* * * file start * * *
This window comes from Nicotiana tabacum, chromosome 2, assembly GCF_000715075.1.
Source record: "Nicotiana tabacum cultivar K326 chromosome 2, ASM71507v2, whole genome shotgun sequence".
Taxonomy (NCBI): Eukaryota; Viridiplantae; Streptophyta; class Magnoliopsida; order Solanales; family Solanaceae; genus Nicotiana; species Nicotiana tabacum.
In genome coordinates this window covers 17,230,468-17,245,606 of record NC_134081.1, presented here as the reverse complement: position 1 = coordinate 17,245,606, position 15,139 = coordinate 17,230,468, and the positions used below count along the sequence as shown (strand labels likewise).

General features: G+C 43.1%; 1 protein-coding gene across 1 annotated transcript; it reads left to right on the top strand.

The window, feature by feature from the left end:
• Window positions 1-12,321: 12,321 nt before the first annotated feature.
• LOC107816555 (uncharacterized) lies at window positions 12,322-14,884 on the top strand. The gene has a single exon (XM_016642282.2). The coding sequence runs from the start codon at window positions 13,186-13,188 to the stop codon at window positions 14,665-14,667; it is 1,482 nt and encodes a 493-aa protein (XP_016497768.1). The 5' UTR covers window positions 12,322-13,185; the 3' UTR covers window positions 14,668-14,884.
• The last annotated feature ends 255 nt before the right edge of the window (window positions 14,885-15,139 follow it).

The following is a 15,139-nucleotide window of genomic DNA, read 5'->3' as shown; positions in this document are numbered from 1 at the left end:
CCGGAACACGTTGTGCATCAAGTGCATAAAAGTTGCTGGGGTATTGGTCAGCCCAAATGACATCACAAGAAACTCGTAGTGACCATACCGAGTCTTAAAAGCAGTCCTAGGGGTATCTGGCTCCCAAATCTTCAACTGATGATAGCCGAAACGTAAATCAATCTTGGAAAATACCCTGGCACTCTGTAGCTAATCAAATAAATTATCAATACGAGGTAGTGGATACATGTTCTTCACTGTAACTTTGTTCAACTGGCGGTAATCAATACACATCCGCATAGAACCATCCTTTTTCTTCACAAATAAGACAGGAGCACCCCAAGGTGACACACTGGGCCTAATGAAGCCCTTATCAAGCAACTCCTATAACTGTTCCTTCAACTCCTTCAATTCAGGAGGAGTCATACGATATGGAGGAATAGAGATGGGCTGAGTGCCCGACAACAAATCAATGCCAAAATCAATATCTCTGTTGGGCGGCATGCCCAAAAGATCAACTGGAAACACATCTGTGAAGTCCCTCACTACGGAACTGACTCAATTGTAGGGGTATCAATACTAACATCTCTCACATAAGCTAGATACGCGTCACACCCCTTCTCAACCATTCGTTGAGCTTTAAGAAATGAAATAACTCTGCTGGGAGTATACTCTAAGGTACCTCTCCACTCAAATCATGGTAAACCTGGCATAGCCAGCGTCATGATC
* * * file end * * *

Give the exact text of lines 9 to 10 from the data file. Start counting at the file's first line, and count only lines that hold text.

• The last annotated feature ends 255 nt before the right edge of the window (window positions 14,885-15,139 follow it).

The following is a 15,139-nucleotide window of genomic DNA, read 5'->3' as shown; positions in this document are numbered from 1 at the left end: